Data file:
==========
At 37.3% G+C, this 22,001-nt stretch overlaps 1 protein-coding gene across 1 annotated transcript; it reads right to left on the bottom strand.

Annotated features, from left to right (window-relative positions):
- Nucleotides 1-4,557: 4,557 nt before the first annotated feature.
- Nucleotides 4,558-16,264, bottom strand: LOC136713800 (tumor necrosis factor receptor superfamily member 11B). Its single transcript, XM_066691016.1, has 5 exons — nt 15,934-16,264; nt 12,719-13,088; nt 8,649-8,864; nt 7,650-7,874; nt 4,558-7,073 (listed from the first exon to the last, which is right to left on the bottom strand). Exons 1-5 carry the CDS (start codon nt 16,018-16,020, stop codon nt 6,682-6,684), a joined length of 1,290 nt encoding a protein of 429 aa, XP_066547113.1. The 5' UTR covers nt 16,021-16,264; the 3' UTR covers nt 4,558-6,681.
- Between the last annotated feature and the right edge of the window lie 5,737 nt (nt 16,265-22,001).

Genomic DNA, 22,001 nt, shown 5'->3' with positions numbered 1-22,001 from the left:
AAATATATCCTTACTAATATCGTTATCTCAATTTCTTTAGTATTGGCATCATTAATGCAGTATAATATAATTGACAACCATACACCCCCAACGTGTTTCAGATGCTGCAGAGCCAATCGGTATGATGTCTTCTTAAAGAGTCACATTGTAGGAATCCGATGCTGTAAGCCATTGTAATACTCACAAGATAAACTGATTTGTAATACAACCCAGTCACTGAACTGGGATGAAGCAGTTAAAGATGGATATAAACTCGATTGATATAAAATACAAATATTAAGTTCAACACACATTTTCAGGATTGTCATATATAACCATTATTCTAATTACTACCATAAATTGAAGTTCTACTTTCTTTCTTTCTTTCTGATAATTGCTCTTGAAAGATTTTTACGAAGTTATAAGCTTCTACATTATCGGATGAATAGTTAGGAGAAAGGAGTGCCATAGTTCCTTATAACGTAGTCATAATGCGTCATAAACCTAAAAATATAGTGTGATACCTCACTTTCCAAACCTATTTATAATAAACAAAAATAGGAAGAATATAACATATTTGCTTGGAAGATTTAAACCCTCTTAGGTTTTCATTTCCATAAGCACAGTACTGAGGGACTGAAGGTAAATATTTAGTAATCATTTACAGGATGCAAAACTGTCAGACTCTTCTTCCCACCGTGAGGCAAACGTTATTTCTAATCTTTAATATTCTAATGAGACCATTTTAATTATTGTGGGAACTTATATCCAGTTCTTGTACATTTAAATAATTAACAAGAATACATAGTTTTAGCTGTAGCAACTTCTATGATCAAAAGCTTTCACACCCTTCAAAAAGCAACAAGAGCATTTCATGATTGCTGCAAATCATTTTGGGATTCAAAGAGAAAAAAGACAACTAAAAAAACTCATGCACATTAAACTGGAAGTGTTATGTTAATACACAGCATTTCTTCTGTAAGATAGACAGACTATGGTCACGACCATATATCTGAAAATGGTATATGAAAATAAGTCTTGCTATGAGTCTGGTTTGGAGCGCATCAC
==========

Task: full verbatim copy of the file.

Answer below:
At 37.3% G+C, this 22,001-nt stretch overlaps 1 protein-coding gene across 1 annotated transcript; it reads right to left on the bottom strand.

Annotated features, from left to right (window-relative positions):
- Nucleotides 1-4,557: 4,557 nt before the first annotated feature.
- Nucleotides 4,558-16,264, bottom strand: LOC136713800 (tumor necrosis factor receptor superfamily member 11B). Its single transcript, XM_066691016.1, has 5 exons — nt 15,934-16,264; nt 12,719-13,088; nt 8,649-8,864; nt 7,650-7,874; nt 4,558-7,073 (listed from the first exon to the last, which is right to left on the bottom strand). Exons 1-5 carry the CDS (start codon nt 16,018-16,020, stop codon nt 6,682-6,684), a joined length of 1,290 nt encoding a protein of 429 aa, XP_066547113.1. The 5' UTR covers nt 16,021-16,264; the 3' UTR covers nt 4,558-6,681.
- Between the last annotated feature and the right edge of the window lie 5,737 nt (nt 16,265-22,001).

Genomic DNA, 22,001 nt, shown 5'->3' with positions numbered 1-22,001 from the left:
AAATATATCCTTACTAATATCGTTATCTCAATTTCTTTAGTATTGGCATCATTAATGCAGTATAATATAATTGACAACCATACACCCCCAACGTGTTTCAGATGCTGCAGAGCCAATCGGTATGATGTCTTCTTAAAGAGTCACATTGTAGGAATCCGATGCTGTAAGCCATTGTAATACTCACAAGATAAACTGATTTGTAATACAACCCAGTCACTGAACTGGGATGAAGCAGTTAAAGATGGATATAAACTCGATTGATATAAAATACAAATATTAAGTTCAACACACATTTTCAGGATTGTCATATATAACCATTATTCTAATTACTACCATAAATTGAAGTTCTACTTTCTTTCTTTCTTTCTGATAATTGCTCTTGAAAGATTTTTACGAAGTTATAAGCTTCTACATTATCGGATGAATAGTTAGGAGAAAGGAGTGCCATAGTTCCTTATAACGTAGTCATAATGCGTCATAAACCTAAAAATATAGTGTGATACCTCACTTTCCAAACCTATTTATAATAAACAAAAATAGGAAGAATATAACATATTTGCTTGGAAGATTTAAACCCTCTTAGGTTTTCATTTCCATAAGCACAGTACTGAGGGACTGAAGGTAAATATTTAGTAATCATTTACAGGATGCAAAACTGTCAGACTCTTCTTCCCACCGTGAGGCAAACGTTATTTCTAATCTTTAATATTCTAATGAGACCATTTTAATTATTGTGGGAACTTATATCCAGTTCTTGTACATTTAAATAATTAACAAGAATACATAGTTTTAGCTGTAGCAACTTCTATGATCAAAAGCTTTCACACCCTTCAAAAAGCAACAAGAGCATTTCATGATTGCTGCAAATCATTTTGGGATTCAAAGAGAAAAAAGACAACTAAAAAAACTCATGCACATTAAACTGGAAGTGTTATGTTAATACACAGCATTTCTTCTGTAAGATAGACAGACTATGGTCACGACCATATATCTGAAAATGGTATATGAAAATAAGTCTTGCTATGAGTCTGGTTTGGAGCGCATCAC